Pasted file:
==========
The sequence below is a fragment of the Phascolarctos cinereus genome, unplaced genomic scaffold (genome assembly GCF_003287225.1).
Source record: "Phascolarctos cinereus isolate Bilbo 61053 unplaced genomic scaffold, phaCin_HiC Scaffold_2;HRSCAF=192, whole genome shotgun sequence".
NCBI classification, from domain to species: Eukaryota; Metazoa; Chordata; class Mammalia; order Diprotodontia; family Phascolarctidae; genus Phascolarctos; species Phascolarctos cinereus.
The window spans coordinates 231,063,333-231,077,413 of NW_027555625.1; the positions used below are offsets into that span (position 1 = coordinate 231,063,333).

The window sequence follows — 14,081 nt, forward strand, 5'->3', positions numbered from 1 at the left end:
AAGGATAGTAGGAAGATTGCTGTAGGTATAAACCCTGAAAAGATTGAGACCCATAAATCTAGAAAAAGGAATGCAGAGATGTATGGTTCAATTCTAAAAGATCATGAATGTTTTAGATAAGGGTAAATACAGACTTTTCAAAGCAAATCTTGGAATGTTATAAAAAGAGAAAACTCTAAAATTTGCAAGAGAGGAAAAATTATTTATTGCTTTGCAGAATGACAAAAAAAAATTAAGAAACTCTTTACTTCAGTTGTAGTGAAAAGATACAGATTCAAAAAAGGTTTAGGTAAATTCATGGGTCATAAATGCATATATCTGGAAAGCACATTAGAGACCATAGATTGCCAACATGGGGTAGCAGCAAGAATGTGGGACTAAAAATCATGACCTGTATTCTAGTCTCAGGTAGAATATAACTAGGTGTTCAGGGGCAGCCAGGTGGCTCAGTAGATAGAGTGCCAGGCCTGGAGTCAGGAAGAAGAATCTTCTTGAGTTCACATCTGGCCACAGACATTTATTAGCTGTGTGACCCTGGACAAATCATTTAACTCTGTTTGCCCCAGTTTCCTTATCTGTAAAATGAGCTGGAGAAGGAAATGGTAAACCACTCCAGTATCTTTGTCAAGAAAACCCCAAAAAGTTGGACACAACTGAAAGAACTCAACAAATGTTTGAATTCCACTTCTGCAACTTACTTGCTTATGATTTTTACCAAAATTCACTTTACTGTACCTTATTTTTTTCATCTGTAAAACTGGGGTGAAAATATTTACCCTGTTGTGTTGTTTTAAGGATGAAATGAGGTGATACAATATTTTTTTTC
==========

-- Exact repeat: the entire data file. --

The sequence below is a fragment of the Phascolarctos cinereus genome, unplaced genomic scaffold (genome assembly GCF_003287225.1).
Source record: "Phascolarctos cinereus isolate Bilbo 61053 unplaced genomic scaffold, phaCin_HiC Scaffold_2;HRSCAF=192, whole genome shotgun sequence".
NCBI classification, from domain to species: Eukaryota; Metazoa; Chordata; class Mammalia; order Diprotodontia; family Phascolarctidae; genus Phascolarctos; species Phascolarctos cinereus.
The window spans coordinates 231,063,333-231,077,413 of NW_027555625.1; the positions used below are offsets into that span (position 1 = coordinate 231,063,333).

The window sequence follows — 14,081 nt, forward strand, 5'->3', positions numbered from 1 at the left end:
AAGGATAGTAGGAAGATTGCTGTAGGTATAAACCCTGAAAAGATTGAGACCCATAAATCTAGAAAAAGGAATGCAGAGATGTATGGTTCAATTCTAAAAGATCATGAATGTTTTAGATAAGGGTAAATACAGACTTTTCAAAGCAAATCTTGGAATGTTATAAAAAGAGAAAACTCTAAAATTTGCAAGAGAGGAAAAATTATTTATTGCTTTGCAGAATGACAAAAAAAAATTAAGAAACTCTTTACTTCAGTTGTAGTGAAAAGATACAGATTCAAAAAAGGTTTAGGTAAATTCATGGGTCATAAATGCATATATCTGGAAAGCACATTAGAGACCATAGATTGCCAACATGGGGTAGCAGCAAGAATGTGGGACTAAAAATCATGACCTGTATTCTAGTCTCAGGTAGAATATAACTAGGTGTTCAGGGGCAGCCAGGTGGCTCAGTAGATAGAGTGCCAGGCCTGGAGTCAGGAAGAAGAATCTTCTTGAGTTCACATCTGGCCACAGACATTTATTAGCTGTGTGACCCTGGACAAATCATTTAACTCTGTTTGCCCCAGTTTCCTTATCTGTAAAATGAGCTGGAGAAGGAAATGGTAAACCACTCCAGTATCTTTGTCAAGAAAACCCCAAAAAGTTGGACACAACTGAAAGAACTCAACAAATGTTTGAATTCCACTTCTGCAACTTACTTGCTTATGATTTTTACCAAAATTCACTTTACTGTACCTTATTTTTTTCATCTGTAAAACTGGGGTGAAAATATTTACCCTGTTGTGTTGTTTTAAGGATGAAATGAGGTGATACAATATTTTTTTTC